The free agent market has exploded right before our eyes, a mind-boggling array of signings and commitments that will surely haunt teams and their payrolls for years to come. Players projected to receive as high as 35 million this winter have been rewarded with deals extending way past any expectations. Guys who spent their entire careers as average outfielders and peaked in a contract year find themselves in the upper-tier of players salaries. It??s been a November that will be remembered. The Brewers owner Mark Attanasio was quoted today saying the free agent market is “nsane.”
Exhibit A is Juan Pierre, possibly the most gruesome investment of the winter thus far. Not only did the Dodgers overpay in excess, but they could have easily just gobbled up Kenny Lofton for about 12 million over 2 years, at the most. Here are the numbers:
Lofton: .301/.360/.403, 32/37 SB, .272 EqA, 3.0 WARP
Pierre: .292/.330/.388, 58/78 SB, .249 EqA, 3.8 WARP

Instead, the Dodgers signed Pierre for 5 years and 44 million, guaranteeing them the obligation of paying this centerfielder 10 million when he??s 32 and 33 years old, according to the contract. Ned Colletti may have struck gold with guys like Andre Ethier, Nomar Garciaparra and Wilson Betemit, but this deal seems like borderline insanity. The facts are this: Pierre never draws walks (one season of 50+), his arm in center is below average, he??s 30 years old and starting to hit the decline and will be earning 9 million with the value of a pinch runner in 2010. Great job, Ned! Make sure to leave room on the bench for one of either Matt Kemp, James Loney or Andre Eithier, the guys with real talent and ability.
Exhibit B is Gary Matthews Jr, whose 50 million over 5 years from the Angels is stunning when you consider he??s been a fourth outfielder his entire career but one season, which happened to be the campaign he??s playing for a new contract. Get this, folks: In over 2,400 major league AB??s before 2006, Matthews had a career line of .249/.324/.397. Those are Alex Cora numbers, not someone about to earn 10M annually from a contender.
Where else can we look but Exhibit C, the next Mo Vaughn, none other than Carlos Lee, who elected to stay in Texas rather than head to Baltimore or San Fran. His 6 year, 100 million dollar contract with Houston gives the team a much-needed impact power bat in the middle of their lineup, but is the longevity of the contract and the cash given necessary? Lee is an awful left fielder, and sure Minute Maid Park will help, but the picture of Lee pulling a hamstring running for a double down the line isn??t that difficult to fathom. He doesn??t project to age well, as slow, slugging right-handed hitters signing 6 year deals usually translates into a regrettable decision.
And finally, the grand daddy of all the contract given this November is Alfonso Soriano. There is no denying Soriano put up tremendous numbers in a pitchers park. His .560 slugging percentage, along with 46 HR and 41 SB, coupled with his numbers getting even better in Wrigley Field made the Cubs feel like this would be a good investment. Unfortunately, this contract is out of control and completely the opposite of what Chicago should have targeted this winter.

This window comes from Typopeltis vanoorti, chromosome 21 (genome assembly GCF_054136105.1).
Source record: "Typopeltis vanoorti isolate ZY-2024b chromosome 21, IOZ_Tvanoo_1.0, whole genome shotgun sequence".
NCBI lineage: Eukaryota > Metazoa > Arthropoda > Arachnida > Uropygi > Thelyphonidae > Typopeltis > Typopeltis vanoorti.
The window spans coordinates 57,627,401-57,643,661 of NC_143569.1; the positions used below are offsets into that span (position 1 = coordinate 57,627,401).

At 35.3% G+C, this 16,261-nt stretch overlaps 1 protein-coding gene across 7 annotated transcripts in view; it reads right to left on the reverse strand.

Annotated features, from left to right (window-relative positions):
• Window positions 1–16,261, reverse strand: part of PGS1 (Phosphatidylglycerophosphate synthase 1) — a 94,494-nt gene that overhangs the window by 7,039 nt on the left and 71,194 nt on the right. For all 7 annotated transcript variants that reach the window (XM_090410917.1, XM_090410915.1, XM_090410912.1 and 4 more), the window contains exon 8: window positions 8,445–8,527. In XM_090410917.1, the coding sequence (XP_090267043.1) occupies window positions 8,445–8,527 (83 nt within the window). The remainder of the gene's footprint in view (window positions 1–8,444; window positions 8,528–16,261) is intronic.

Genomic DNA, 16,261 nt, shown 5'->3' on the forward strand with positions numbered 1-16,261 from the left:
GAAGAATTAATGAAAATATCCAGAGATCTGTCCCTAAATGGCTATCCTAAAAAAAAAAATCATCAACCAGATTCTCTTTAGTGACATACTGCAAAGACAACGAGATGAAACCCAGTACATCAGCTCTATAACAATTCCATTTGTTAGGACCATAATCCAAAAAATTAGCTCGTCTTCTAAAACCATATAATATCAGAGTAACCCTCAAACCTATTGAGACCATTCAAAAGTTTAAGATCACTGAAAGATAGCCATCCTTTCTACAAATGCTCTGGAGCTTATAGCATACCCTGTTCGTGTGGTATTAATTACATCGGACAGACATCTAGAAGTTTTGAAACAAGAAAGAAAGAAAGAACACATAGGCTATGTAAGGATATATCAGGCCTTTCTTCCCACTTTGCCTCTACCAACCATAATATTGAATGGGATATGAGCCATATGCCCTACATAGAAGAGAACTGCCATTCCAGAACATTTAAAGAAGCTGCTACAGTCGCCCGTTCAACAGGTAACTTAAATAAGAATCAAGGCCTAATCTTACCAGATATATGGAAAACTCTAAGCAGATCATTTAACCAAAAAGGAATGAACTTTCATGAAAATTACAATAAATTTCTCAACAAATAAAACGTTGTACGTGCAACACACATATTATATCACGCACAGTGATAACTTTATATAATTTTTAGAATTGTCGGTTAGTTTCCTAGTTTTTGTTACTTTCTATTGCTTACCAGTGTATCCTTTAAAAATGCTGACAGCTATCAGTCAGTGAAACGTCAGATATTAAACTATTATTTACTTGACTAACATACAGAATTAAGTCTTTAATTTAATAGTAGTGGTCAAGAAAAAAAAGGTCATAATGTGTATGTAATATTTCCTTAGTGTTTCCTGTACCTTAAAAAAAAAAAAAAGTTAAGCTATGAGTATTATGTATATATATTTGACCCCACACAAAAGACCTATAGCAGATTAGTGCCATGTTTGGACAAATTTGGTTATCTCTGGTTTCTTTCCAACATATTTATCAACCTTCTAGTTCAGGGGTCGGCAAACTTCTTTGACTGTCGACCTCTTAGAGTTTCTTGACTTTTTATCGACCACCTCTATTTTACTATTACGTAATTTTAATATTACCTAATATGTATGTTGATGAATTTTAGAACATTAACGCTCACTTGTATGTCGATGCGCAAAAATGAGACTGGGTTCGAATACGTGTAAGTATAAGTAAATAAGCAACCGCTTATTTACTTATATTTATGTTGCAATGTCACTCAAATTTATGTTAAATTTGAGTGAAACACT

You know where the Cubs finished in the NL in OBP last season? Dead last.
You know Alfonso Soriano??s career OBP? .320.
You know how much they??ll be paying Soriano? 17 million for the next 8 seasons.
You know how old Soriano is right now? 30 years old.
Has Soriano ever played centerfield in his career? No sir.
Luckily, and almost selfishly, our favorite team doesn??t have to deal with that specific issue. Still, with the market this high, Theo will have to overpay. His job is finding the right players to overpay.
I rest my case. This market has exploded to undeniably crazy proportions. With the luxury tax increasing with every season, more GM??s will attempt to trade away upcoming free agents the year before they hit the market to try and get some value in return (example is the Doug Davis trade that went down Saturday). Small-market teams will find it even more difficult to sign impact players with guys like Pierre and Matthews getting 50 million when they should be receiving 25 million instead. Luckily, and almost selfishly, our favorite team doesn??t have to deal with that specific issue. Still, with the market this high, Theo will have to overpay. His job is finding the right players to overpay.
Is Julio Lugo worth 40 million over 4 years? Probably not. His career year was in 2005 when Lugo hit .295/.362/.403 for Tampa. If the Sox can get that out of Lugo in 07, I??ll be ecstatic. But are those numbers worth 10 million, along with suspect defense? Any other year, I??d shake my head with defiance. Now, I??m not so sure. As down as I am about Lugo in Boston, with no other options available, I??m starting to think 4/40 could be a bargain.
Is J.D. Drew worth 65 million over 5 years? Probably not. He has an injury history, is 31 years old, and comes with some baggage. Drew has posted exceptional OBP??s the last three years: .436, .412, .393. While the slugging has declined the last three years, .498 is acceptable for a 5 hitter behind Manny and Ortiz. Once again, 5/60 doesn??t look all that bad.
Based purely on estimation, we could have Matsuzaka for 4 years and 52 million, Drew for 5 years and 65 million and Lugo for 4 years and 40 million. That??s a whole lot of investment. What I??ve learned is that this off-season is about overpaying for the right guys. All three of those players are overpaid, but are they the right fits for Boston? I say yes. And that’s what it really comes down to.